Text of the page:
During these same twenty years, in which Pepin was playing the important and brilliant part assigned to him by Providence, the pale and bloodless shadows of four Merovingian kings flit gloomily across the scene. We know little or nothing of them except their names, and the order in which they followed each other. Theoderic III. died A.D. 691, and was succeeded by Clovis III., who reigned till A.D. 695 and was followed by Childebert III. On the death of Childebert in A.D. 711, Pepin raised Dagobert III. to the nominal throne, where he left him when he himself departed from the scene of his labours and triumphs; and this is really all that we feel called upon to say of the descendants of the conquerors of Gaul and founders of the Western Empire; “inclitum et notum olim, nunc tantum auditur!) (Once a famous known, but now we only hear!)
The extraordinary power which Pepin exercised at a period when law was weak, and authority extended no further than the sword could reach; when the struggles of the rising feudal aristocracy for independence had convulsed the empire and brought it to the verge of anarchy, sufficiently attests the ability and courage, the wisdom and moderation, with which he ruled. His triumphs over the ancient dynasty, and the Neustrian faction, were far from being the most difficult of his achievements. He had to control’ the very class to which he himself belonged; to curb the turbulent spirits of the very men who had raised him to his proud pre-eminence; and to establish regal authority over those by whose aid he had humbled the ancient kings: and all this he succeeded in doing by the extraordinary influence of his personal character. So firmly indeed had he established his government, and subdued the wills of the envious seigniors by whom he was surrounded, that even when he allowed his intention of making his power hereditary in his family, they dared not, at the time, oppose his will. (Fredeg. Chron. Cont.)
On the death of Norbert, major-domus at the court of Childebert III., Pepin—in all probability without even consulting the seigniors, in whom the right of election rested—appointed his second son Grimoald to the vacant office. To his eldest son Drogo, he had already given the Mayoralty of Burgundy, with the title of Duke of Campania. But though they dared not make any opposition at the time, it is evident from what followed that the fear of Pepin alone restrained the rage they felt at this open usurpation. In A.D. 714, when Pepin’s life was drawing to a close, and he lay at Jopil near Liege upon a bed of sickness, awaiting patiently his approaching end, the great vassals took heart, and conspired to deprive his descendants of the mayoralty. They employed the usual means for effecting their purpose—treachery and murder. (Annal Mett.).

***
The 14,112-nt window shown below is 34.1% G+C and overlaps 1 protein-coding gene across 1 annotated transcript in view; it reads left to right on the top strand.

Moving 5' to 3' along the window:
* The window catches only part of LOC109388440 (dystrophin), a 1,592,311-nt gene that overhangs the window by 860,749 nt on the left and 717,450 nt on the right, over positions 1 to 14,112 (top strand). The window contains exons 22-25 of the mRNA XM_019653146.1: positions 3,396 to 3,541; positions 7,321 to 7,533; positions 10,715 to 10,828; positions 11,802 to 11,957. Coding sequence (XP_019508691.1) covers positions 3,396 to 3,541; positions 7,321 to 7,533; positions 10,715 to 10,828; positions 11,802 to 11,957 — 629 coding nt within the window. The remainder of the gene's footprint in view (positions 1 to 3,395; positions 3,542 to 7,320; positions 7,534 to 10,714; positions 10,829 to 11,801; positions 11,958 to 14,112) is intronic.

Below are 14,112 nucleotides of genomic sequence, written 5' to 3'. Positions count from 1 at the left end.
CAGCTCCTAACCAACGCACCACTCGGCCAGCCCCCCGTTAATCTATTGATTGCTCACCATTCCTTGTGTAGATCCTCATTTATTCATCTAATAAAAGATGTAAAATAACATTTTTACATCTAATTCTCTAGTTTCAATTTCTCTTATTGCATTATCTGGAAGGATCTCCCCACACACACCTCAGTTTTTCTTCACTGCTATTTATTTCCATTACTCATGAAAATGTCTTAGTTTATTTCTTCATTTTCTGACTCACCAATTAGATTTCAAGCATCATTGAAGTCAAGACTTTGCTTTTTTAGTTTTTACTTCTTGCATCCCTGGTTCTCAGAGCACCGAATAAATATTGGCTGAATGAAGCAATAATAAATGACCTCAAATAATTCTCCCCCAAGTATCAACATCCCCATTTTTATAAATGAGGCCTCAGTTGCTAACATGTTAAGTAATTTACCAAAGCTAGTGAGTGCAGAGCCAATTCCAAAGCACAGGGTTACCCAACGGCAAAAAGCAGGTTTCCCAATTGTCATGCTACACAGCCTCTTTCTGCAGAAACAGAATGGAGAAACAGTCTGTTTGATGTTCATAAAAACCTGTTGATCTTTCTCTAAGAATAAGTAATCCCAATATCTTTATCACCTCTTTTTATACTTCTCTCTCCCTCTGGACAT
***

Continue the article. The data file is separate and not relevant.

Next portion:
Grimoald was assassinated, while praying in the Church of St. Lambert at Jopil, by a Frisian of the name of Rantgar, who relied, no doubt, on the complicity of the seigniors and the weakness of Pepin for impunity. But the conspirators had miscalculated the waning sands of the old warrior’s life, and little knew the effect which the sight of his son’s blood would have upon him. He suddenly recovered from the sickness to which he seemed to be succumbing. Like another Priam, he once more seized his unaccustomed arms, though, unlike the royal Trojan, he used them with terrible effect.
After taking an ample revenge upon the murderers of his son, and quenching the spirit of resistance in the blood of the conspirators, he was so far from giving up his purpose, or manifesting any consciousness of weakness, that he nominated the infant and illegitimate son of Grimoald, as if by hereditary right, to the joint mayoralty of Burgundy and Neustria—an office which the highest persons in the land would have been proud to exercise. By his very last act, therefore, he showed the absolute mastery he had obtained, not only over the “do-nothing” kings, but over the factious seigniors, who shrank in terror before the wrath of one who had, as it were, repassed the gates of death, to hurl destruction on their heads. His actual demise took place in the same year, on the 16th of December, A.D. 714.
Pepin had two wives, the first of whom, Plectrudis, bore him two sons, Drogo and Grimoald, neither of whom survived their father. In A.D. 688 he married a second wife, the “noble and elegant” Alpais, though Plectrudis was still alive. (Fred. Chron. Cont.) From this second marriage sprang the real successor of the Pepins, whom his father named in his own language Carl, and who is renowned in history as Carl Martel, the bulwark of Christendom, the father of kings and emperors.